WORLDING. Worldaspects and worldevents may conjoin to create the larger entities of which a world are composed. When events line up in a series, generally, though not necessarily, due to the unifying aspects of a single spacetime location or a given entity, the world aspect this gives rise to is known as a worldline. Worldlines, like all worldaspects, can be disjunct or unified. For example, the series of American presidential elections gives rise to a disjunct worldline. A unified worldline is one which describes the appearance of continuity between the events in question. When such a continuity is seen from inside, this is known as an interior continuous worldline, and when seen from without, an exterior continuous worldline. A continuous interior worldline is known as a duration. Any interior worldline has a shifting dynamic context which corresponds to it, the inverse of that worldline, the aggregate of the worldslices which correspond to the interior events of which that interior worldline is composed. This inverted line is known as that worldline’s interior worldstructure. Each interior worldline may be complemented by a variety of exterior worldlines, which may not correspond in all degrees with that of the interior worldline. The same disjunct unity described here in regard to events and worldlines, can be seen at higher levels of scale in regard to worldsolids, worldhypersolids, etc. Each worldaspect may be unified or disjunct, has interior and exterior sides, has inverses, and is composed of sub-worldaspects and is part of aggregate worldaspects at higher levels of scale. Appearance occurs to minds via the intertwined worlds which matters give rise to. Worldaspects are fundamentally related to spacetime networks, for spacetime is itself simply an abstraction of the aspects of worldaspects which have to do with location within the shifting dynamics of the world.

REALITIES. Each matrixal entity has its own world, and each event shifts worldaspects in relation thereto. No world exists in isolation, however. When minds share a given context, physical or otherwise, they are likely to have strong similarities between the form of their worlds. Whenever there are multiple worlds layered on top of each other in this manner, the resulting network of worlds is known as a pluriverse. When a pluriverse is constructed by matters which share the same general spacetime context, we say that this pluriverse is a physically localized material pluriverse. Within any set of minds within a spacetime context, the zones of symmetry between their worlds give rise to what is known as a shared world, or reality. Any reality is dependent upon the minds which exist in it, and its parameters are set by the interaction between them and their contexts. Realities can be physical or mental, for the same strutural parameters apply, namely, the establishment of shared points of reference within conditions of flux. Worlds come in nested networks, while realities also come in nested networks, but also in varying degrees of fuzziness, and in varying forms of complexity, as determined by the worlds of which they are composed.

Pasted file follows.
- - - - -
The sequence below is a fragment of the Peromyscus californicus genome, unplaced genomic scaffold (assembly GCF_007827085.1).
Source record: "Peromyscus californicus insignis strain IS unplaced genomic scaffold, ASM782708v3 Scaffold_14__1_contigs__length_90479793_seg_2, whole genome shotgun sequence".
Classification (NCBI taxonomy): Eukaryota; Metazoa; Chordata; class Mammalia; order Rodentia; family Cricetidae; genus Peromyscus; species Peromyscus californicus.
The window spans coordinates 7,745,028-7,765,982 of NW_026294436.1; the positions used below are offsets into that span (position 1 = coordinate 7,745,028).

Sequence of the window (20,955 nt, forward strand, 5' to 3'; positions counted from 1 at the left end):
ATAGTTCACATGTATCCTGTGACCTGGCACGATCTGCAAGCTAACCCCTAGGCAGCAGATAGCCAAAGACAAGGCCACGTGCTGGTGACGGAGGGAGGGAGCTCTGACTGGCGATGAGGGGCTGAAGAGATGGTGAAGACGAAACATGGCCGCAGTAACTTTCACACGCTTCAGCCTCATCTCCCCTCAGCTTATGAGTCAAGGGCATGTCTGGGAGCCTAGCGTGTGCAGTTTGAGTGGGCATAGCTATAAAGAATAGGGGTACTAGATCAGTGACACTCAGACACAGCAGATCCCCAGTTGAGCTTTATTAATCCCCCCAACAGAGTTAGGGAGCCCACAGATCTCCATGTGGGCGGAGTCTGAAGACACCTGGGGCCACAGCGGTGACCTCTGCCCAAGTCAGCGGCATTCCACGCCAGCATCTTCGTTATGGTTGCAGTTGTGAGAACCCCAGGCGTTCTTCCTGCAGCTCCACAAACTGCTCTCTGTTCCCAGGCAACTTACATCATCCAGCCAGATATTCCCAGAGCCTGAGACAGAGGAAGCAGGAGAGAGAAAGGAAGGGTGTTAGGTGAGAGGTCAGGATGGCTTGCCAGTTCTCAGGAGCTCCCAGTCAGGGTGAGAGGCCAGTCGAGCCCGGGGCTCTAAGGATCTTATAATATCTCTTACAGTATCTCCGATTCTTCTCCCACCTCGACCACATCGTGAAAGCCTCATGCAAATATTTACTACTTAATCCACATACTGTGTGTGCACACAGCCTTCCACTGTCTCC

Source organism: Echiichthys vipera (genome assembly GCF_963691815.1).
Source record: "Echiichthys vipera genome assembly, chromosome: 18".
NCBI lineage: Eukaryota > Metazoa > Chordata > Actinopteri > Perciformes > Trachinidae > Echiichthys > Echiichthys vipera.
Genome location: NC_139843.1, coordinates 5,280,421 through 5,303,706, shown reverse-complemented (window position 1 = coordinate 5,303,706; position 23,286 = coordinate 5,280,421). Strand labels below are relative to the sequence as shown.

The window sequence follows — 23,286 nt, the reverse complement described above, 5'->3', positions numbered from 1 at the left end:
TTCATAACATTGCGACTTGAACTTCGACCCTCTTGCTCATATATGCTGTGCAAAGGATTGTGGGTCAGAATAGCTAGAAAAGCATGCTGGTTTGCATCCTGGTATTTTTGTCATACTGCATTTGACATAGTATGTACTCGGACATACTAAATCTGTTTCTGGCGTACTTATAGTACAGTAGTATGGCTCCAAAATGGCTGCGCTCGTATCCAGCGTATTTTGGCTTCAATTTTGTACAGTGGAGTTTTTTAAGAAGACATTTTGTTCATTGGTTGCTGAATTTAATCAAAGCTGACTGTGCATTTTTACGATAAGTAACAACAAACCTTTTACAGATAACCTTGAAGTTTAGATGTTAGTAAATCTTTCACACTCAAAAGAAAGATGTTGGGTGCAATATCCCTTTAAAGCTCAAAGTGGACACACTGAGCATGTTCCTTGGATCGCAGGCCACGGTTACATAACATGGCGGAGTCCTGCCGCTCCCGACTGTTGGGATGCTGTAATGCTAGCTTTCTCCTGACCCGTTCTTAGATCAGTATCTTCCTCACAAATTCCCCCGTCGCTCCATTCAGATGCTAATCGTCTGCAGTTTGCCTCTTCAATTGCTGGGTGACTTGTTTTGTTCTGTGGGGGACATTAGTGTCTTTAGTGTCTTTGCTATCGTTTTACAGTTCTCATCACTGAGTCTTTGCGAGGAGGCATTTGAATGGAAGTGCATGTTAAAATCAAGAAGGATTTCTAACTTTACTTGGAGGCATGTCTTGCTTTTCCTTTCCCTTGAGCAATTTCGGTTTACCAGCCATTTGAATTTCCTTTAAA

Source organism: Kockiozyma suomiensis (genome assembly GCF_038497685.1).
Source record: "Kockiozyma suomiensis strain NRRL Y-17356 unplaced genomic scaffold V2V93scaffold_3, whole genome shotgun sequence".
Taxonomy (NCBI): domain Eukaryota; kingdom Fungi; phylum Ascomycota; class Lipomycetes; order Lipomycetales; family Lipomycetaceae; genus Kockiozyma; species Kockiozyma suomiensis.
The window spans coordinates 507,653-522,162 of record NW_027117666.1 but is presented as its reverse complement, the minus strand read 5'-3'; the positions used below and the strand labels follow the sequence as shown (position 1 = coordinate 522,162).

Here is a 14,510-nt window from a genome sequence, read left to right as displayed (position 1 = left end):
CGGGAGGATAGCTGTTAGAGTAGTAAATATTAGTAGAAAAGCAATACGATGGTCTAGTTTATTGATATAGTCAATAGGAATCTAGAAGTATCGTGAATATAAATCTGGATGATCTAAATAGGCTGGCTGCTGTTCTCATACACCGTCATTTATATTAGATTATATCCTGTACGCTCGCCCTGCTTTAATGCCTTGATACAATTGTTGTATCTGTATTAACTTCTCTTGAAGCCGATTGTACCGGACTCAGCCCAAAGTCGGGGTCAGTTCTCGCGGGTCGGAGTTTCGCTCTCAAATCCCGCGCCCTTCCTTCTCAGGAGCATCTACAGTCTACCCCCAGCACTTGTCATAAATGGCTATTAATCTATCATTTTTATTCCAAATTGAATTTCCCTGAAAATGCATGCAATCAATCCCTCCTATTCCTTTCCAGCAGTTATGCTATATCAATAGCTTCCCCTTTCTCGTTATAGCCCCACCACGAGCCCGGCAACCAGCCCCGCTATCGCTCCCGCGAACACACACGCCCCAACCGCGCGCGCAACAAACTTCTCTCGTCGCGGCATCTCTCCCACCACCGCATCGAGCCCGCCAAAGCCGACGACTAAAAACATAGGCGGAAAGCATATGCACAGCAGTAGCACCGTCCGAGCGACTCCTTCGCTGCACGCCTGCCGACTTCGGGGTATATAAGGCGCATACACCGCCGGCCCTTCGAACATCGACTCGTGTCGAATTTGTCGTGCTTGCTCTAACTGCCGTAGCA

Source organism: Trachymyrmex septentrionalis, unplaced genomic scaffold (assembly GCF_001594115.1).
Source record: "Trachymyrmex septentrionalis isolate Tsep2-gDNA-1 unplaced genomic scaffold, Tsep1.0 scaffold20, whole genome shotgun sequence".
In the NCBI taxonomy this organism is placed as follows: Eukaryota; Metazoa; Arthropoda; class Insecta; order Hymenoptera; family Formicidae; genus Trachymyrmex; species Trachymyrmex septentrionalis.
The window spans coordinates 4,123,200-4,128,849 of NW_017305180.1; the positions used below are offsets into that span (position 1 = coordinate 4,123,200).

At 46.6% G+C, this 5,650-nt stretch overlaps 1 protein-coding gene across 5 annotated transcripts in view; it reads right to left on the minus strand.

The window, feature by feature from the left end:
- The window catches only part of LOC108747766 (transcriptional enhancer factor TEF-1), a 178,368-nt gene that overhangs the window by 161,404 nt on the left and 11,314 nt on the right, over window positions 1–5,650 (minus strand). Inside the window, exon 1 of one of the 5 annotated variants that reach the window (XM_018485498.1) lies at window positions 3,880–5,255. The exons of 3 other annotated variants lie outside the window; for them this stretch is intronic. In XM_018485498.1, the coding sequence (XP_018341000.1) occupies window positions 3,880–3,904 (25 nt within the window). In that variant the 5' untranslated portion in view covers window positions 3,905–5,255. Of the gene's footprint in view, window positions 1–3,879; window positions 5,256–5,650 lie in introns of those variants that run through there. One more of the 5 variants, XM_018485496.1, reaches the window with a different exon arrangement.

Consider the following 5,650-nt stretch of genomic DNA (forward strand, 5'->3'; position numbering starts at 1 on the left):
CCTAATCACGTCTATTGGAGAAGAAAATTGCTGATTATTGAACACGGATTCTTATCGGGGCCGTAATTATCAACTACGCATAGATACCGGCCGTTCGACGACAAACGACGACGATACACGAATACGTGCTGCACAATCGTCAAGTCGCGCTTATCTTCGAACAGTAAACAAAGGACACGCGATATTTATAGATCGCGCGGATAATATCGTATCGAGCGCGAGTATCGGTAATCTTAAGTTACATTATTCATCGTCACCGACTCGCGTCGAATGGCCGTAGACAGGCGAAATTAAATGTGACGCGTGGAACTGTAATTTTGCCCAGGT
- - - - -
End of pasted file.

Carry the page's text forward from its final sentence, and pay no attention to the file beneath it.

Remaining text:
The degree of fuzziness of a reality is indicated by the degree of asymmetry it contains. The higher the degree of asymmetry, the less the entities which compose this reality will be affected similarly by events which appear to them in their worlds, and therefore, it will be difficult for any sort of order or complexity to form. Some degree of symmetry within the basic reality shared by a group of entities is needed if order and complexity of any sort can emerge. For conscious organisms, the reality they share with other entities in their world must have relatively high degrees of symmetry for them to operate within that world in a manner which can support cause and effect in regard to their action, support learning, etc. Thus, there must not only be a relatively high degree of symmetry in regard to space, but also a very particular sort of asymmetry, known as directionality or the arrow of time, in which time moves in only one direction within its spacetime contexts. Such a condition is also necessary for the development of complexity, life, and other preconditions of consciousness. For self-conscious minds, the same requirements hold, if at higher levels of complexity.

REALITYASPECTS. Realities describe the the intertwining of worlds via matter and minds, such that realities are composites of the worlds they contain, in which the incompossible aspects of these worlds are recast as excesses which are fuzzily and extimately included within this reality. Realities, like worlds, can be divided into events, lines, sheets, solids, and contexts/structures of various sorts and degrees of complexity. The difference between them, however, is that worlds are inherently divided between interior and exterior sides, while a reality is always shared between entities, and emerges from the intertwining of interior and exterior world aspects. As such, there are internal and external sides of every entity and event, but no direct experience of mind enters into realities, where this does occur within worlds. This disjunction between world and reality is manifested as what will later be described as the obstacle of privacy, namely, the inability of one mind to experience what it is like inside another.